THE LOST KING
THREE STARS History enthusiast Philippa Langley has a 'feeling' she knows where the remains of King Richard III are buried.
DRAMA UK English #THELOSTKING
Starring Sally Hawkin, Steve Coogan
Monarchial study it seems, is split in two: academia and enthusiasts, the former having no truck with the latter. So when a purposeful woman joins the latter and begins instructing the former, the stage is set for a battle of wills. Their common interest is locating the body of Richard III, the Shakespearian villain and last royal to die on a battlefield. Piecing together shards of information, Philippa Langley (Sally Hawkins) has a ‘feeling’ about where the King’s remains lie - under a carpark in Leeds. Not to be upstaged (and certainly not by a woman with ‘feelings’), the University of Leicester takes her under their wing, mostly so they can control the story and, if she’s right, take the credit.
This minor film by award-winning Stephen Frears (DANGEROUS LIAISONS and more recently, PHILOMENA) charts the recent and incredibly true story of Langley’s discovery. It succeeds as a modest account, one that matches the demeanour of its central character. Yet the film as a whole struggles to keep us fully engaged. Despite knowing how the story lands, a problem many before have overcome (APOLLO 13 for instance), it doesn’t really deliver on the will-they-won’t-they potential that’s the heart of the film, nor the emotional surge that comes with it.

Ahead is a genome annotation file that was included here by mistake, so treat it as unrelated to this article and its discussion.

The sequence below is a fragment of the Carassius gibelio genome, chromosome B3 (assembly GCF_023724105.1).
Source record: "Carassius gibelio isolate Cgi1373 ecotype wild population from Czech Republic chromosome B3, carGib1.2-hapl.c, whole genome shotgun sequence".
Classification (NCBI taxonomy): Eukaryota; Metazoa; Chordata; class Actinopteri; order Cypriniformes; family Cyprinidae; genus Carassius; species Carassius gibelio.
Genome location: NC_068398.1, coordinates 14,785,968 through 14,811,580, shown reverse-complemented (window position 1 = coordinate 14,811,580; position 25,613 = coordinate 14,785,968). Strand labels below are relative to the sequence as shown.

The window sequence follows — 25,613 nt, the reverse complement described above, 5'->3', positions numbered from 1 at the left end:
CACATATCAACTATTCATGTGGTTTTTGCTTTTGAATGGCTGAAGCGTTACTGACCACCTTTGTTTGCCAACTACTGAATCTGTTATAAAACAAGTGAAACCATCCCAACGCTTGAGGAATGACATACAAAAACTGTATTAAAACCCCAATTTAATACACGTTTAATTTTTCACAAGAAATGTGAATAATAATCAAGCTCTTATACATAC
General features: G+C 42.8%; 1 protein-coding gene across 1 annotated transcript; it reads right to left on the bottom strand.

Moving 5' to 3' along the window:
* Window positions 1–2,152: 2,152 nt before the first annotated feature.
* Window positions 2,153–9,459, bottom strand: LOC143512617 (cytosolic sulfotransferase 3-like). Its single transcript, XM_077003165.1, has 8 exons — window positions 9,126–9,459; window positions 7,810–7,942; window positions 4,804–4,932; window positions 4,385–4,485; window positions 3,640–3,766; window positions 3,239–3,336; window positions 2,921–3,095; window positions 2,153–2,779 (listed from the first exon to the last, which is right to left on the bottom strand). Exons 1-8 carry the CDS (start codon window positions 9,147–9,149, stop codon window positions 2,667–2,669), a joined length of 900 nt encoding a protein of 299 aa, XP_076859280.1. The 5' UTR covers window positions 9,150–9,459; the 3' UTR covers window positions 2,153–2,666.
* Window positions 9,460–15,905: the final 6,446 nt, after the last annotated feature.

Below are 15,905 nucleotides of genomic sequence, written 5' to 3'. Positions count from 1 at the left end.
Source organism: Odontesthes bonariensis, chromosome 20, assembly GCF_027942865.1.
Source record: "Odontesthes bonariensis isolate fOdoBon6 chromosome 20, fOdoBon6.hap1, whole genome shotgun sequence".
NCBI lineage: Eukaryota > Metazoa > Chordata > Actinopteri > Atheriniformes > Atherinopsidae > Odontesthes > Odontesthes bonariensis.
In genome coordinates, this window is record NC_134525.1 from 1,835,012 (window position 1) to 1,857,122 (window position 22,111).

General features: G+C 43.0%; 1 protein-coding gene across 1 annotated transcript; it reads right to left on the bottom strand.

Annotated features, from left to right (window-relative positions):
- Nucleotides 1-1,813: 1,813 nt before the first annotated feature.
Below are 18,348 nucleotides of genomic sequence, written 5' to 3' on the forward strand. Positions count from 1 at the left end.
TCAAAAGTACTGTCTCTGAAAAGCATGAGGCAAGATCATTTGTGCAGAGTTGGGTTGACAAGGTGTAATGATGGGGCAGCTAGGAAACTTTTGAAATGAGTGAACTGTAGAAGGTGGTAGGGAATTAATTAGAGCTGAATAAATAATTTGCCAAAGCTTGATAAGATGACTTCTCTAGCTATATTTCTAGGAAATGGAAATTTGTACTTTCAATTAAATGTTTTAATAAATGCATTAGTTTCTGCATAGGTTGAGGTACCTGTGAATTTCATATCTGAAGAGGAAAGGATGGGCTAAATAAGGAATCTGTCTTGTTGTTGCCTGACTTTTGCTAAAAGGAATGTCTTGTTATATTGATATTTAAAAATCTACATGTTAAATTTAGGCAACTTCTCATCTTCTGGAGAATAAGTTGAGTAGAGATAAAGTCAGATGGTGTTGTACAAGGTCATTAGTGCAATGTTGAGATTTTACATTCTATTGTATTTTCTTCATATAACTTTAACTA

But for all that, THE LOST KING is warm and generous in its telling, with Hawkins central to that spirit. She’s as much at home as an anxious, bookish, history-hunter as she is in mega-budget productions such as THE SHAPE OF WATER, and holds our interest throughout. Her relationship with the ghost of King Richard (a twinkle-eyed Harry Lloyd) is playful and engaging, as is that with her family and ex-husband (played by screen-writer Steve Coogan). The film's heat, when it arrives, comes from Philippa's fiery relationship with the University (one they've since distanced themselves from), a dynamic Hawkins makes all her own.
For a film that insists Richard deserved better than literature and historians allowed, it’s ironic that his discovery deserved better than this film achieved. While not as scintillating as you'd hope for, THE LOST KING is still worthwhile entertainment that might also have you reach for the history books.